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Publication numberUS4601427 A
Publication typeGrant
Application numberUS 06/643,842
Publication dateJul 22, 1986
Filing dateAug 23, 1984
Priority dateAug 23, 1984
Fee statusLapsed
Publication number06643842, 643842, US 4601427 A, US 4601427A, US-A-4601427, US4601427 A, US4601427A
InventorsLarry C. Trevathan, Jerry R. Farmer
Original AssigneeNordson Corporation
Export CitationBiBTeX, EndNote, RefMan
External Links: USPTO, USPTO Assignment, Espacenet
Adhesive dispensing nozzle
US 4601427 A
Abstract
A nozzle for dispensing a solution of molten hot melt and gas. Upon emerging from the nozzle, gas is released from the solution to form a foamed hot melt. The nozzle comprises a body having a liquid flow passage therein, which flow passage contains a restrictor at the upstream end and a diverter flow path at the downstream end.
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Claims(6)
We claim:
1. A nozzle for dispensing a solution of liquid and gas, from which solution the gas is released to form a foam upon said solution emerging from said nozzle, which nozzle comprises,
an inlet opening and a discharge orifice,
a liquid flow passage extending between said inlet opening and said discharge orifice, said liquid flow passage comprising,
a first longitudinally extending small diameter bore in fluid communication with said inlet opening,
a second bore colinearly aligned with said first bore and in fluid communication with said first bore, said second bore being substantially larger in diameter than said first bore,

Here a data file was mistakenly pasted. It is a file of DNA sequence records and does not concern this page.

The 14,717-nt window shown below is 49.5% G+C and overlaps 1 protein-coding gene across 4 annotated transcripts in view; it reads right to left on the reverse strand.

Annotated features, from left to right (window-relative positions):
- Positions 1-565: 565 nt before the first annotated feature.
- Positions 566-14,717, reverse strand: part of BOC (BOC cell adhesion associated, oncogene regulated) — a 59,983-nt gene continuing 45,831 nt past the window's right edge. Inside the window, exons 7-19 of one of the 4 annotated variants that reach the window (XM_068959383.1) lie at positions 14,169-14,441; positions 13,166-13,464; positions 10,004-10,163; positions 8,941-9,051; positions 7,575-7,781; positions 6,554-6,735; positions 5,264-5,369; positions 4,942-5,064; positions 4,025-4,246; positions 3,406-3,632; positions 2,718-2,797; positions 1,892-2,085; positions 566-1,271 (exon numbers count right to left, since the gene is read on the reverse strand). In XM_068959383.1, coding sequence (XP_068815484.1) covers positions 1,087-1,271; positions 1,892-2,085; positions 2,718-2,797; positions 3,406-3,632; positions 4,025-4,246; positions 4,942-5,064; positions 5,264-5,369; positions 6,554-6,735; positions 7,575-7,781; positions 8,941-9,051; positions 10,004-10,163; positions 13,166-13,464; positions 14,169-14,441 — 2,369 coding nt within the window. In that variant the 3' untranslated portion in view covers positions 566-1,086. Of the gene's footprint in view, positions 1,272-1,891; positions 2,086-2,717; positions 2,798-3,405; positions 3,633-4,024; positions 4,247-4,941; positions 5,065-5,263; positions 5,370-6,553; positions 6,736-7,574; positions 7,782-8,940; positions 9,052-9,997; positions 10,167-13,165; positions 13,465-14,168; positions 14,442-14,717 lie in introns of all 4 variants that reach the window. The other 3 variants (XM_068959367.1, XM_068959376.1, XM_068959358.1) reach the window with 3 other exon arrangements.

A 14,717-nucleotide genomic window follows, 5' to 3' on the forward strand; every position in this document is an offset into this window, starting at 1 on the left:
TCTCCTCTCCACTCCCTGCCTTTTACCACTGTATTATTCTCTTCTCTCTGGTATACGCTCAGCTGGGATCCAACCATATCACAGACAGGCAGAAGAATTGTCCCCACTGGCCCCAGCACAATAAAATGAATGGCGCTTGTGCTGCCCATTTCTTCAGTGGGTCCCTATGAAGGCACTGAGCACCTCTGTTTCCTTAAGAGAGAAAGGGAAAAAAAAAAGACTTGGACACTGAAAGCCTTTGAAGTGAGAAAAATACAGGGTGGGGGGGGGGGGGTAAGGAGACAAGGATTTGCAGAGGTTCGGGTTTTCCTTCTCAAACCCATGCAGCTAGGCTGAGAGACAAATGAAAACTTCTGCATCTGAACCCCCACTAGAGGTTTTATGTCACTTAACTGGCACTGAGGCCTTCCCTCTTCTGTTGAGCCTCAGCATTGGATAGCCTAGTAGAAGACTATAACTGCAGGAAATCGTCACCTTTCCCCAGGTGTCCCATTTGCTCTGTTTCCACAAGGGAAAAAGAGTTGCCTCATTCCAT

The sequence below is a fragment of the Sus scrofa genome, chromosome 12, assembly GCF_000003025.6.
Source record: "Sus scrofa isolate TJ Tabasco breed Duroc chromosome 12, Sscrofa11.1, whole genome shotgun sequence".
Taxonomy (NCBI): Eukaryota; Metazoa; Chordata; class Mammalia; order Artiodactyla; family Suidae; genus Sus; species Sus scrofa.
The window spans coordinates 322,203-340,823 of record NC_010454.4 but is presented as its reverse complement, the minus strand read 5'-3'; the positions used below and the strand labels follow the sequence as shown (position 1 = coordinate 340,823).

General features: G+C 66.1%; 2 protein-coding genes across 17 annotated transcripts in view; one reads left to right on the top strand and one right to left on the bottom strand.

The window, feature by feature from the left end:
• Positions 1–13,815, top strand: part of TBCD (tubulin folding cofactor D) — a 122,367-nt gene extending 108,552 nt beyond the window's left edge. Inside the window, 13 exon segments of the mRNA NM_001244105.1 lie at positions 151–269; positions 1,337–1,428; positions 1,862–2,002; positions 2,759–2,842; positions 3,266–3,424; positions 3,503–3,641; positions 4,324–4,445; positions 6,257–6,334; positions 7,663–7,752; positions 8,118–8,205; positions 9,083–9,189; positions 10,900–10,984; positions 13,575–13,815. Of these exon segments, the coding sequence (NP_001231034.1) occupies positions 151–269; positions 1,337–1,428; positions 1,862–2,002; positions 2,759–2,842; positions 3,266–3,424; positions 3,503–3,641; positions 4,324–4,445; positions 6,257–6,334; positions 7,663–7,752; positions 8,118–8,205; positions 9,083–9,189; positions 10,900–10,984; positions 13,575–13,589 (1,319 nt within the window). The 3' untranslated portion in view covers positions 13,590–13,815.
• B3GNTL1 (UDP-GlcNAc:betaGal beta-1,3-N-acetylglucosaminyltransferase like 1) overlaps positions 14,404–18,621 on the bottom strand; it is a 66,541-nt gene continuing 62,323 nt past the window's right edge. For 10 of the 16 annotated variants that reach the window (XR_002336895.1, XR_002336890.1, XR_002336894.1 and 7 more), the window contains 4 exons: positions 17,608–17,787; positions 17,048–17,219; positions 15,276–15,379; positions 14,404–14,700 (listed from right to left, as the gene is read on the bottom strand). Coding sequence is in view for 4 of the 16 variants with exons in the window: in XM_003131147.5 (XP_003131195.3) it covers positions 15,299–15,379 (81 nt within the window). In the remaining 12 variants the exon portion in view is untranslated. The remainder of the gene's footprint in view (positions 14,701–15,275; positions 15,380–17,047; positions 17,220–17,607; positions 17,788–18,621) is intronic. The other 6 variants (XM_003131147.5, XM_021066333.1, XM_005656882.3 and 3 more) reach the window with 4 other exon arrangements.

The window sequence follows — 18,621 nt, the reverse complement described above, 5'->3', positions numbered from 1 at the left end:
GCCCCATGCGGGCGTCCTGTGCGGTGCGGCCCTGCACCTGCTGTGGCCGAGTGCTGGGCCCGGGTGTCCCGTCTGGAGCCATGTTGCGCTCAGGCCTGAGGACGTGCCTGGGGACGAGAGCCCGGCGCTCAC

a third longitudinally extending bore in fluid communication with said discharge orifice, said third bore being generally parallel to said second bore and intersecting said second bore but being laterally offset from said second bore.
2. The nozzle of claim 1 wherein said second bore extends into said nozzle from said inlet opening and in which said first bore is contained within an insert sealingly secured within said second bore.
3. The nozzle of claim 1 wherein said second and third bores are of substantially the same diameter.
4. A nozzle for dispensing molten thermoplastic material, which nozzle comprises,
an inlet opening and a discharge orifice,
a liquid flow passage extending between said inlet opening and said discharge orifice, said liquid flow passage comprising,
a first longitudinally extending small diameter bore in fluid communication with said inlet opening,
a second bore colinearly aligned with said first bore and in fluid communication with said first bore, said second bore being substantially larger in diameter than said first bore,
a third longitudinally extending bore in fluid communication with said discharge orifice, said third bore being generally parallel to said second bore and intersecting said second bore but being laterally offset from said second bore.
5. A method of dispensing a uniform quality of foamed thermoplastic material from a nozzle, which method comprises,
supplying a high pressure solution of liquid and gas to the inlet of a nozzle body having an inlet orifice, a discharge orifice, and a flow passage extending between said orifices,
causing the solution of liquid and gas to pass through a first small diameter restricted bore adjacent said inlet orifice of said nozzle body before entering a second larger diameter bore in said flow passage, and